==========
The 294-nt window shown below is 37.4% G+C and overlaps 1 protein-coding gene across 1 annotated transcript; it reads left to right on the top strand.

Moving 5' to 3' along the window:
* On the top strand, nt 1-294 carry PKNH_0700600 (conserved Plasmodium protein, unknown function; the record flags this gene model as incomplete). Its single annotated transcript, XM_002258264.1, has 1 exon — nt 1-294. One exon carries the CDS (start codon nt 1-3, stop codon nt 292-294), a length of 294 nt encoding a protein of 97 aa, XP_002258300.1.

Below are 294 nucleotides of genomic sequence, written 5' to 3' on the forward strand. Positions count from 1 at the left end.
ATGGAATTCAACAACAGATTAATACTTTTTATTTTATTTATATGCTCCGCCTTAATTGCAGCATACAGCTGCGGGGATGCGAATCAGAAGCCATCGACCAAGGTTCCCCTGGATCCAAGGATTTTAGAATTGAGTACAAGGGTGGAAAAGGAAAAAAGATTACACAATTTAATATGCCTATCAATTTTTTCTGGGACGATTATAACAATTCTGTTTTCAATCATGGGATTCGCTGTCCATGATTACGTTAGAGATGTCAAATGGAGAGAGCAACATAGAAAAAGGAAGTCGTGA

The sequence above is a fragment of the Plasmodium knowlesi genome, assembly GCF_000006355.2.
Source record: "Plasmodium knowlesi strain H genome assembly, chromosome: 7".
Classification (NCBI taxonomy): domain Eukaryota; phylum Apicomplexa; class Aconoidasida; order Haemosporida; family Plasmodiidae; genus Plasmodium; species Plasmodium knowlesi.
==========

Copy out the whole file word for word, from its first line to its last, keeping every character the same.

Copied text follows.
The 294-nt window shown below is 37.4% G+C and overlaps 1 protein-coding gene across 1 annotated transcript; it reads left to right on the top strand.

Moving 5' to 3' along the window:
* On the top strand, nt 1-294 carry PKNH_0700600 (conserved Plasmodium protein, unknown function; the record flags this gene model as incomplete). Its single annotated transcript, XM_002258264.1, has 1 exon — nt 1-294. One exon carries the CDS (start codon nt 1-3, stop codon nt 292-294), a length of 294 nt encoding a protein of 97 aa, XP_002258300.1.

Below are 294 nucleotides of genomic sequence, written 5' to 3' on the forward strand. Positions count from 1 at the left end.
ATGGAATTCAACAACAGATTAATACTTTTTATTTTATTTATATGCTCCGCCTTAATTGCAGCATACAGCTGCGGGGATGCGAATCAGAAGCCATCGACCAAGGTTCCCCTGGATCCAAGGATTTTAGAATTGAGTACAAGGGTGGAAAAGGAAAAAAGATTACACAATTTAATATGCCTATCAATTTTTTCTGGGACGATTATAACAATTCTGTTTTCAATCATGGGATTCGCTGTCCATGATTACGTTAGAGATGTCAAATGGAGAGAGCAACATAGAAAAAGGAAGTCGTGA

The sequence above is a fragment of the Plasmodium knowlesi genome, assembly GCF_000006355.2.
Source record: "Plasmodium knowlesi strain H genome assembly, chromosome: 7".
Classification (NCBI taxonomy): domain Eukaryota; phylum Apicomplexa; class Aconoidasida; order Haemosporida; family Plasmodiidae; genus Plasmodium; species Plasmodium knowlesi.